Rated 5 out of 5 by from Excellent and amazingly useful guide! This book is incredibly useful in all aspects of will and estate planning. From taxes (Canadian and U.S. taxes faced by Canadians), to preparing your will, to finding a care facility, to dealing with your family business, to finding the right professionals - it's all there. For once, you won't be stuck trying to figure out what information applies to Canadians - it's an all-Canadian book. The checklists and references are extremely useful and helpful in making major life planning decisions. If you're thinking about your future, don't miss this book.
    Date published: 2011-01-26
    Rated 5 out of 5 by from Superb book - highly recommended This truly is a superb book and 100% Canadian in content. I read the 2nd edition of the book several years ago, and the 3rd edition which was just released is even better. Very comprehensive and written by two pros who know the subject well and how to explain it in a reader-friendly way. Highly recommended.
    Date published: 2011-01-26

    Extra Content

    Table of Contents

    CHAPTER 1: What Is Estate Planning?
    Regardless of your age, the issue of estate planning, in conjunction with your will, is an essentialelement of life planning. However, at different stages of your life, certain issues may arise that requiredifferent estate planning strategies.

    CHAPTER 2: What Assets Will You Have?
    You could be quite surprised once you assess the current and projected value of your estate. After youread this chapter and complete the net worth statement in Appendix D, speak to your professional advisorand decide on the best approach to meet you wishes.
    How Much Are You Worth? • Pension Plans—Government and Employer • Your Own Tax-ShelteredPension Plans • Your Home as an Additional Source of Income • Insurance for Your Present and FutureNeeds • Are You Protected Against Default? • Keeping Track of Risk

    CHAPTER 3: Building Your Estate
    Three Elements of Wealth Accumulation: Saving, Investing and Preserving Capital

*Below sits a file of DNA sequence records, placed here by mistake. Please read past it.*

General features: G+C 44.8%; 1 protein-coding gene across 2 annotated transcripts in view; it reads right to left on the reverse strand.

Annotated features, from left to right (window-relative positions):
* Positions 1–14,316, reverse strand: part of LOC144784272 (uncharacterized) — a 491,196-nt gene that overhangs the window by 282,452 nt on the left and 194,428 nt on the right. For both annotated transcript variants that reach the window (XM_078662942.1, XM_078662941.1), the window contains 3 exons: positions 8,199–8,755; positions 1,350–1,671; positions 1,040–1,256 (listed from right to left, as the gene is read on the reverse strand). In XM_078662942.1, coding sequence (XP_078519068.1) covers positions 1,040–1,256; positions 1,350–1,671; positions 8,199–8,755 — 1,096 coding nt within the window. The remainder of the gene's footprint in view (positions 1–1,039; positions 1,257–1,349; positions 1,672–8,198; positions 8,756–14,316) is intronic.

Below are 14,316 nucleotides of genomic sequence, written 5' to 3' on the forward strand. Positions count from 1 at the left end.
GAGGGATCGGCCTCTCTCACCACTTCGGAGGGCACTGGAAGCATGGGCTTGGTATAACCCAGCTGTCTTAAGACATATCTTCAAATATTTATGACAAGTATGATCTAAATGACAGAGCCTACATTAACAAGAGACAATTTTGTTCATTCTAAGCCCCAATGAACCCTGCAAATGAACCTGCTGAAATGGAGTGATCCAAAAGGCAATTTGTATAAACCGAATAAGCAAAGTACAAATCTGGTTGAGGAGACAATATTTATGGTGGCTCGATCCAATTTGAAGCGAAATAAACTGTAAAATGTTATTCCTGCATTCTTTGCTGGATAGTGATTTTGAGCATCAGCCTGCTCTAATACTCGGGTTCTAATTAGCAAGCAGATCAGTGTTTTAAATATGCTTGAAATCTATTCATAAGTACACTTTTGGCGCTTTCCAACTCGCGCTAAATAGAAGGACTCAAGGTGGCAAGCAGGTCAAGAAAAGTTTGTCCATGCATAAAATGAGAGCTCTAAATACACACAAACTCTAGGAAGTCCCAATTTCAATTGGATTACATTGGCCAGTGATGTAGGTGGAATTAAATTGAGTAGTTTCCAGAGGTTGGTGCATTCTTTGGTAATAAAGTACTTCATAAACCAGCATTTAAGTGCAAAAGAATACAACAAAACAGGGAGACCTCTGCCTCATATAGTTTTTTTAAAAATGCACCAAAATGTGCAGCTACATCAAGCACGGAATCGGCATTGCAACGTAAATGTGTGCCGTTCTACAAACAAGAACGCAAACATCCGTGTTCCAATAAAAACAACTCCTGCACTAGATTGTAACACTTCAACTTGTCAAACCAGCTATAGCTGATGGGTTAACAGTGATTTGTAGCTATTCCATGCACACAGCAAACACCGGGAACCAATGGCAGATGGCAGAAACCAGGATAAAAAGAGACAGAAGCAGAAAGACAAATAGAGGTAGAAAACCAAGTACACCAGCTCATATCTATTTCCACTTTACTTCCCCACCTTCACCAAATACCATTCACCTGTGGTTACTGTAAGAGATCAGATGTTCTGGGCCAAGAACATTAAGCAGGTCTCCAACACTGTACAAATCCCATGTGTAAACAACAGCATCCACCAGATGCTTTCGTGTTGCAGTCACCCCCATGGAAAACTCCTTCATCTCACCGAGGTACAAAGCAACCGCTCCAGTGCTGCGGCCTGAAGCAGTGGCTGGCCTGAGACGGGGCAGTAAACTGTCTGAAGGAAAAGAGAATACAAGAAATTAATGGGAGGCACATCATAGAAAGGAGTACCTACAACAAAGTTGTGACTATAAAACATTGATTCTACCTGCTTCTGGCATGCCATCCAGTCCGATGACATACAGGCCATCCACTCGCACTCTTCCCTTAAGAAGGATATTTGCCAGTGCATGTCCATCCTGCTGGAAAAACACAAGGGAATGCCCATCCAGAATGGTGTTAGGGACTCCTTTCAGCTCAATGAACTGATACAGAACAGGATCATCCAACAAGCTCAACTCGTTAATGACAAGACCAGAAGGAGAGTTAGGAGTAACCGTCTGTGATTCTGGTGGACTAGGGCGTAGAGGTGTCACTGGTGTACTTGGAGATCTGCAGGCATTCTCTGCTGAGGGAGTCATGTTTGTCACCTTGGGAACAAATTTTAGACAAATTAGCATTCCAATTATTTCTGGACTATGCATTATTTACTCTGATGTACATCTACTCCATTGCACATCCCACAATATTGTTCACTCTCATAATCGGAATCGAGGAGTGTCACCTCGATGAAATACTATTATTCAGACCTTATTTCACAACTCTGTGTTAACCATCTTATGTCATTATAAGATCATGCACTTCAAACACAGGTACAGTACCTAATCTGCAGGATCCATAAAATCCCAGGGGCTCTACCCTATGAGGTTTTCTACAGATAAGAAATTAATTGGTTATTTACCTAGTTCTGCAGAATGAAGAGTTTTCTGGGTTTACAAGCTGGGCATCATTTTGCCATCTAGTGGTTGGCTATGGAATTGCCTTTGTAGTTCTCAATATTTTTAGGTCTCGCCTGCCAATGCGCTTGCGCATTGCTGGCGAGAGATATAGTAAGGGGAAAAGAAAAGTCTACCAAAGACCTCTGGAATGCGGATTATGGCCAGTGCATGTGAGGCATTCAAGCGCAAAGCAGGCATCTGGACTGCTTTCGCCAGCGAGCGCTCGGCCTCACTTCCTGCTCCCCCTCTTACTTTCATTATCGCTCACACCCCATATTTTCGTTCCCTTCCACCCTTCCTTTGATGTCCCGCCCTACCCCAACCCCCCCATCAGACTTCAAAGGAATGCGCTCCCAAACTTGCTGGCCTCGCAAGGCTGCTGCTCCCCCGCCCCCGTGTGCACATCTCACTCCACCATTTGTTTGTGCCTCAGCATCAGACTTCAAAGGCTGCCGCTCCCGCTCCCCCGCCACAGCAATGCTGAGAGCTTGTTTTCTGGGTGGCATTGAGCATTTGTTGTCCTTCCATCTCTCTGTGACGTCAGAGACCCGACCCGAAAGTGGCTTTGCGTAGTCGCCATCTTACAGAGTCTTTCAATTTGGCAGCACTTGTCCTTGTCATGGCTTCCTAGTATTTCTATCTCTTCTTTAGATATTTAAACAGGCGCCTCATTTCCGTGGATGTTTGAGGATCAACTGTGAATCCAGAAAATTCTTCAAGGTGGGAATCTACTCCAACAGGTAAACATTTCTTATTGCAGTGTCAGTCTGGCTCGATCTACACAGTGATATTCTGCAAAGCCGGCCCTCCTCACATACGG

CHAPTER 4: Understanding Wills
    It is estimated that only one out of three adults has a will, which means that two-thirds of Canadiansdie with their wishes unmet. A will is an important legal document that can ensure that your assets willbe distributed to the beneficiaries of your choice in the way you wish.
    What Happens If There Is No Will? • What’s in a Will? • Reflecting Your Wishes • Writing a Memorandumto Your Will • Keep Your Will Current • How to Change Your Will • Revoking Your Will • Is Your Will Validin the U.S.? • Preparing a Will • Benefits of Using the Services of a Trust Company • The ComplementaryDocument—Power of Attorney • Protecting Yourself in All Circumstances • Selecting an Executor • Selectinga Trustee • Selecting a Guardian for Your Children • Impact of Family Law Legislation • Fees and Expenses• How to Avoid Your Will Being Contested

    CHAPTER 5: Understanding Powers of Attorney and Living Wills
    You will probably want to give authority to others to act on your behalf at some point in your life.Whether it is to help or take charge of financial situations or medical care, the power of attorneyis the document that will allow you to choose your designate and set out the guidelines you wish tobe followed.
    Designating Power of Attorney • Living Wills

    CHAPTER 6: Understanding Trusts
    Trusts are a very common way of dealing with a range of personal choice, family or business optionsand, as you will see, are not just for the rich with complex financial affairs.
    Types of Trusts • The Creative Use of Living Trusts • Creating a Testamentary Trust • Selecting a Trustee •Benefits of Using the Services of a Trust Company • What Are the Fees and Expenses? • Outlining Everythingin a Trust Agreement • The Tax Implications of a Trust

    CHAPTER 7: Understanding the Probate Process
    While not all estates must go through the probate process, most estates do. Basically, the probate processensures that your executor, or the administrator of your estate, is legally confirmed and that your will isapproved by the courts.
    What Is Probate? • Administration of the Estate • Responsibilities of the Executor/Administrator • Fees forExecutors • Potential Liability of the Executor • Making the Most of It—Reducing Probate Fees

    CHAPTER 8: Death and Taxes
    Don’t be fooled—just because there is no inheritance tax, as such, in Canada, the beneficiaries of yourestate will incur a significant amount of tax in the settling of your estate unless you do an effective jobin planning your estate for tax minimization.
    The History of Estate Taxes in Canada • Capital Gains Taxation in Canada • Capital Gains Taxation onDeath • Capital Gains Taxation on Gifts During Your Lifetime • Other Taxes That Could Be Payable by anEstate

    CHAPTER 9: Dealing with the Tax Department and Estate Administration
    The final “moments of reckoning,” in terms of estate administration, are the filing of your final taxreturn. It is your executor’s responsibility to see that all of your debts are paid—even the ones to theCanada Revenue Agency.
    Income Tax Returns for the Deceased • Special Tax Rules Applicable to Deceased Taxpayers • Tax Returns toBe Filed by the Executors for the Estate • Winding Up the Estate

    CHAPTER 10: Tax Planning Strategies
    Tax “planning” as opposed to tax “evasion” is perfectly legal. While this chapter won’t make you anexpert, the odds are that at least one of the strategies outlined will help you minimize the future taxespayable in your estate.